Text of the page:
Referring now to FIG. 9, there is a schematic diagram of an exclusive OR (XOR) gate 818 that may be used with the memory circuits of FIGS. 8A and 8C. Here, A and B are the two XOR input signals, and Y is the output signal. The XOR gate includes a left branch formed by series-connected transistors 902 through 908 and a right branch formed by series-connected transistors 910 through 916. Inverter 900 receives the B input signal and generates complementary input signal /B. In operation, when input signal B is high, transistors 904 and 906 are both off and disable the left branch. The high state of B and the corresponding low state of /B turn on N-channel transistor 914 and P-channel transistor 912, respectively. The right branch then operates as a simple inverter having input signal A. Thus, when B is high, Y is the inverse of A. Alternatively, when B is low and /B is high, transistors 912 and 914 are both off and disable the right branch. The low state of B and the corresponding high state of /B turn on P-channel transistor 904 and N-channel transistor 906, respectively. Transistors 910 and 916 operate as a first inverter to produce complementary signal /A at the control gate of transistors 902 and 908. Transistors 902 and 908 then operate as a simple inverter having input signal /A. Thus, when B is low, Y is equal to A.

Referring to FIG. 10, there is a block diagram of a wireless telephone as an example of a portable electronic device which could advantageously employ this invention in a nonvolatile memory array. The wireless telephone includes antenna 1000, radio frequency transceiver 1002, base band circuits 1010, microphone 1006, speaker 1008, keypad 1020, and display 1022. The wireless telephone is preferably powered by a rechargeable battery (not shown) as is well known in the art. Antenna 1000 permits the wireless telephone to interact with the radio frequency environment for wireless telephony in a manner known in the art. Radio frequency transceiver 1002 both transmits and receives radio frequency signals via antenna 1000. The transmitted signals are modulated by the voice/data output signals received from base band circuits 1010. The received signals are demodulated and supplied to base band circuits 1010 as voice/data input signals. An analog section 1004 includes an analog to digital converter 1024 connected to microphone 1006 to receive analog voice signals. The analog to digital converter 1024 converts these analog voice signals to digital data and applies them to digital signal processor 1016. Analog section 1004 also includes a digital to analog converter 1026 connected to speaker 1008. Speaker 1008 provides the voice output to the user. Digital section 1010 is embodied in one or more integrated circuits and includes a microcontroller unit 1018, a digital signal processor 1016, nonvolatile memory circuit 1012, and volatile memory circuit 1014. Nonvolatile memory circuit 1012 may include read only memory (ROM), ferroelectric memory (FeRAM or FRAM), FLASH memory, or other nonvolatile memory as known in the art. Volatile memory circuit 1014 may include dynamic random access memory (DRAM), static random access memory (SRAM), or other volatile memory circuits as known in the art. Microcontroller unit 1018 interacts with keypad 1020 to receive telephone number inputs and control inputs from the user. Microcontroller unit 1018 supplies the drive function to display 1022 to display numbers dialed, the current state of the telephone such as battery life remaining, and received alphanumeric messages. Digital signal processor 1016 provides real time signal processing for transmit encoding, receive decoding, error detection and correction, echo cancellation, voice band filtering, etc. Both microcontroller unit 1018 and digital signal processor 1016 interface with nonvolatile memory circuit 1012 for program instructions and user profile data. Microcontroller unit 1018 and digital signal processor 1016 also interface with volatile memory circuit 1014 for signal processing, voice recognition processing, and other applications.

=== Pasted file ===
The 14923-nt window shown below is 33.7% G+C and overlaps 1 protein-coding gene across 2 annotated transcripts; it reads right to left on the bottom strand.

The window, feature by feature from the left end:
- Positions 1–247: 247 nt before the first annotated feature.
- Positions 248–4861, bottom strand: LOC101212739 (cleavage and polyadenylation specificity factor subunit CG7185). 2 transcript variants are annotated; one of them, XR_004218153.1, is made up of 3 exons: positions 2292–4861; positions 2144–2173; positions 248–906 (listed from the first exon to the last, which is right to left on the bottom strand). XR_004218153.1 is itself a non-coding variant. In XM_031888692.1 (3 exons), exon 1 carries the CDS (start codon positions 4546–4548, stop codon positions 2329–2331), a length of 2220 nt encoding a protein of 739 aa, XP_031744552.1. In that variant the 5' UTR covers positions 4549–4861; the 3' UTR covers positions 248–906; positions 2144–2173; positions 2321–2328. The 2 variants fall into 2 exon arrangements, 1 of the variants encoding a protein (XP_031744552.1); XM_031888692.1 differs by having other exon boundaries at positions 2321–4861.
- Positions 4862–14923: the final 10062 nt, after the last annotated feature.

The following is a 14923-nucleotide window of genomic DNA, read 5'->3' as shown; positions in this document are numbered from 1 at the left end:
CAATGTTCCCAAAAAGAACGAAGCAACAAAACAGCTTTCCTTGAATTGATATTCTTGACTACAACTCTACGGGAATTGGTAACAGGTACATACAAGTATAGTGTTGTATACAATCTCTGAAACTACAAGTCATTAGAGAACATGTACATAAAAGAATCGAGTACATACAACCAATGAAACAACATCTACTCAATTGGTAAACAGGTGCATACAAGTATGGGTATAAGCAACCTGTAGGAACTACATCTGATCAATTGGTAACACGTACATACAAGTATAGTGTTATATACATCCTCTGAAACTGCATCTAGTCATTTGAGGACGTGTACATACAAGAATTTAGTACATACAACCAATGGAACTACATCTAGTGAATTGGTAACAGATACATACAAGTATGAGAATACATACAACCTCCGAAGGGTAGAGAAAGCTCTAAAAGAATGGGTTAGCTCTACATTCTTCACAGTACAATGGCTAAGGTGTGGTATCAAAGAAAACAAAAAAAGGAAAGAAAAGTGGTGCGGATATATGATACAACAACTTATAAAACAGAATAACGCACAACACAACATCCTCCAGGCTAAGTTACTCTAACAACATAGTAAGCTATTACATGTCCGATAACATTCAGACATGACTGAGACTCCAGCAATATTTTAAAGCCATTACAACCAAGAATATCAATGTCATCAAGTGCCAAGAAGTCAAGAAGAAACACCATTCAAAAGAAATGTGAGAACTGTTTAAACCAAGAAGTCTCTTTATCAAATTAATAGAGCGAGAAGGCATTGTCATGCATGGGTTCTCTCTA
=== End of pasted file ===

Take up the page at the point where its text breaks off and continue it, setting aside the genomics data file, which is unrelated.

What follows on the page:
Still further, while numerous examples have thus been provided, one skilled in the art should recognize that various modifications, substitutions, or alterations may be made to the described embodiments while still falling with the inventive scope as defined by the following claims. For example, the present invention may be applied to any memory circuit such as static random access memory circuits, resistive random access memory circuits, magnetic random access memory circuits, or any other memory circuit that may develop a biased signal margin after multiple asymmetric read or write operations. Other combinations will be readily apparent to one of ordinary skill in the art having access to the instant specification.

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Citation

Patents Cited in This Cited by
Title Current Assignee Application Date Publication Date
Register file write ring oscillator APPLE INC. 07 November 2012 08 May 2014
Power reduction circuit and method TEXAS INSTRUMENTS INCORPORATED 11 October 2013 19 August 2014
Ferroelectric Random Access Memory with Single Plate Line Pulse During Read TEXAS INSTRUMENTS INCORPORATED 13 December 2010 14 June 2012
Ferroelectric non-volatile latch circuits MONTEREY RESEARCH, LLC 12 July 1999 31 October 2000
Apparatus and methods for imprint reduction for ferroelectric memory cell TEXAS INSTRUMENTS INCORPORATED 08 May 2002 08 July 2003